4. Tint your fondant using food colouring. I didn’t have food-safe gloves so to keep from staining my hands, I kneaded the fondant and food colouring in a plastic food-safe bag (ahem, Zip-loc!).
I wanted rich, vibrant colour so I used just about all of my red food colouring to get the red colour you see in the photo. The colour would’ve deepened more if I left it to sit overnight but whims and preparation don’t get along. I like to improvise every now and then.
5. Roll out your fondant, place the templates over top and cut your shapes per the templates. Round cookie cutters will help you to cut neat round shapes and a knife helps to cut irregular shapes, with the guidance of your parchment paper templates. Use a light touch when holding your parchment paper in place to avoid denting the smooth fondant’s surface.
6. Piece, stack and stick your fondant shapes together with water and before you know, you have a decent-looking flag.
Go Portugal, go!
Watercolour cake. Photo by Jennifer Melo
My watercolour cake is inspired by Rosie’s most beautiful Pastel Swirl Cake over at Sweetapolita. For my cake, I used a thick-consistency buttercream and topped it with chocolate sprinkles. I had so much fun with it, I wanna try it again.
Thinner icing next time
Maybe next time I’ll use a thin-consistency icing and keep it more goopy as Rosie recommends in her video tutorial. The colours would probably blend more and the buttercream would be easier to work with.
I found that the buttercream crusted over fast so I had to work quickly. I kind of like the chalky appearance that makes it look a bit more like a fresco than a watercolour painting, don’tcha think?
Nature’s colour palette
My colour inspiration comes from nature. Blue for sky, yellow for sun and green for grass.
Inside, there’s a triple-layer, dense and moist marble cake with buttercream icing. Wanna see? Of course you do! Here it is.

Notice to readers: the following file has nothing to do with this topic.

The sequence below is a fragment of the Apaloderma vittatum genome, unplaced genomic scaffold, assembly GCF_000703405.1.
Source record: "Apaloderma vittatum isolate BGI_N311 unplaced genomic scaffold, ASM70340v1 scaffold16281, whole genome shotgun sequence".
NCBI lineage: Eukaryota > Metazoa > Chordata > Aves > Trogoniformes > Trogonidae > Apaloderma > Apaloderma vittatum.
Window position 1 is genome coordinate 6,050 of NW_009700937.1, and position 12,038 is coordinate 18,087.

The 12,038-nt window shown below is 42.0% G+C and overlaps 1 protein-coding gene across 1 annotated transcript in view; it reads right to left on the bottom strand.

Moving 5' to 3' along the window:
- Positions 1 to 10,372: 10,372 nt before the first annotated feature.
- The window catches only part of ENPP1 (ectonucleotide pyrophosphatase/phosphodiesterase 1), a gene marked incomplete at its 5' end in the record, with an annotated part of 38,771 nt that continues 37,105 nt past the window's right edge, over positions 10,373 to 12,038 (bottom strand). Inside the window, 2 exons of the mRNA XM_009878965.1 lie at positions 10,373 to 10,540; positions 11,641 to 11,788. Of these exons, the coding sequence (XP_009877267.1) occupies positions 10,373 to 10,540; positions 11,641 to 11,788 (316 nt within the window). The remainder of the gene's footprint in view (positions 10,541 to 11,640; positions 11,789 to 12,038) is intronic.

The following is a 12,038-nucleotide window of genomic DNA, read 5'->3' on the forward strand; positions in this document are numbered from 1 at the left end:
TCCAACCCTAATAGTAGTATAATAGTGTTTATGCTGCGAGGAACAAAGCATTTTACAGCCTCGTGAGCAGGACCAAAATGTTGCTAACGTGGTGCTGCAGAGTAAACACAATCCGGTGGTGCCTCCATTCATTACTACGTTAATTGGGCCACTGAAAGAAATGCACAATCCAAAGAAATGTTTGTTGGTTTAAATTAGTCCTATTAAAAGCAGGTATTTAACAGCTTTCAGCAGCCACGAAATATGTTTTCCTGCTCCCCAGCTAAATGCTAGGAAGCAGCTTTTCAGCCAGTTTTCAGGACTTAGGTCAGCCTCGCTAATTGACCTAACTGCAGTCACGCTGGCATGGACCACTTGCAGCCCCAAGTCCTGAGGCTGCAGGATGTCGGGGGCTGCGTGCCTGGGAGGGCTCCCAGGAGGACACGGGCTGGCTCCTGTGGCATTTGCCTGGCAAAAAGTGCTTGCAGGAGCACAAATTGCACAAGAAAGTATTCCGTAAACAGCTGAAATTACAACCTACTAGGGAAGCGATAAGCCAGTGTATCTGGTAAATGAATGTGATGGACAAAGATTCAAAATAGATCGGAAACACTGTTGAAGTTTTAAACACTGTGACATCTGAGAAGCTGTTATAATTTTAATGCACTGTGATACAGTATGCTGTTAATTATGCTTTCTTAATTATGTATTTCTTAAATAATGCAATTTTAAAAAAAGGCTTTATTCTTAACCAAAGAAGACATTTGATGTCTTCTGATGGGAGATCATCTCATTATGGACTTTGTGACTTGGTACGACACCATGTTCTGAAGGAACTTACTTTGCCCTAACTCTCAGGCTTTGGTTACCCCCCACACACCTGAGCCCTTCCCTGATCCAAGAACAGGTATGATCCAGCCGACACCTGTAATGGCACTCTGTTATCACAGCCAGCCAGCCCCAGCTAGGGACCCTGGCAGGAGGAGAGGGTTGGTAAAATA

Inside my watercolour cake. Photo by Jennifer Melo
Also, check out my seven-second video clip to see its evolution.
What do you think? Should I try a redo and goop it up more? What colours do you recommend?
Monkeys and banana cake. Photo by Jennifer Melo
My niece Aliya loves to climb — on people, on furniture, up walls. So, naturally, her nickname is “monkey.” So you can guess whose birthday cake this is.
My sister Suzy and her husband Jav made and decorated this cake and I just helped with finishing touches, like painting the banana peel and twisting rope borders. Children’s cakes are great practise for cake-decorating novices because they often look good with imperfections — the imperfect bits are a bit more wacky and fun than a perfect, polished cake.
One monkey is made with marzipan and the other is made of fondant but I can’t recall which one’s which.
I went to Homesense in search of bar stools the other day but instead of coming home with seating, I returned with a few extra baking supplies. My favourite find is these FoodWriter edible food colour markers from Wilton ($10).
Green, blue, red, black and yellow food colouring markers. Photo by Jennifer Melo
My piping technique sucks but I have plenty of practise with markers after years of colouring pages with my nieces. So food colouring markers are genius inventions for novice cookie decorators like me.
Food colouring marker tip is fine at the end for details and thick on the sides for shading. Photo by Jennifer Melo
Although these markers are of the bold tip variety, the tip’s not so bold that you can’t use it to draw some detail work. Here’s a shot of the packaging in case you want to find it in stores.
FoodWriter edible colour markers packaging. Photo by Jennifer Melo
I couldn’t wait to try using these markers and I had just the baking project coming up to put these bad boys to use. I soon discovered that cute Easter bunny cookies are adorable when I can draw, rather than pipe, a face.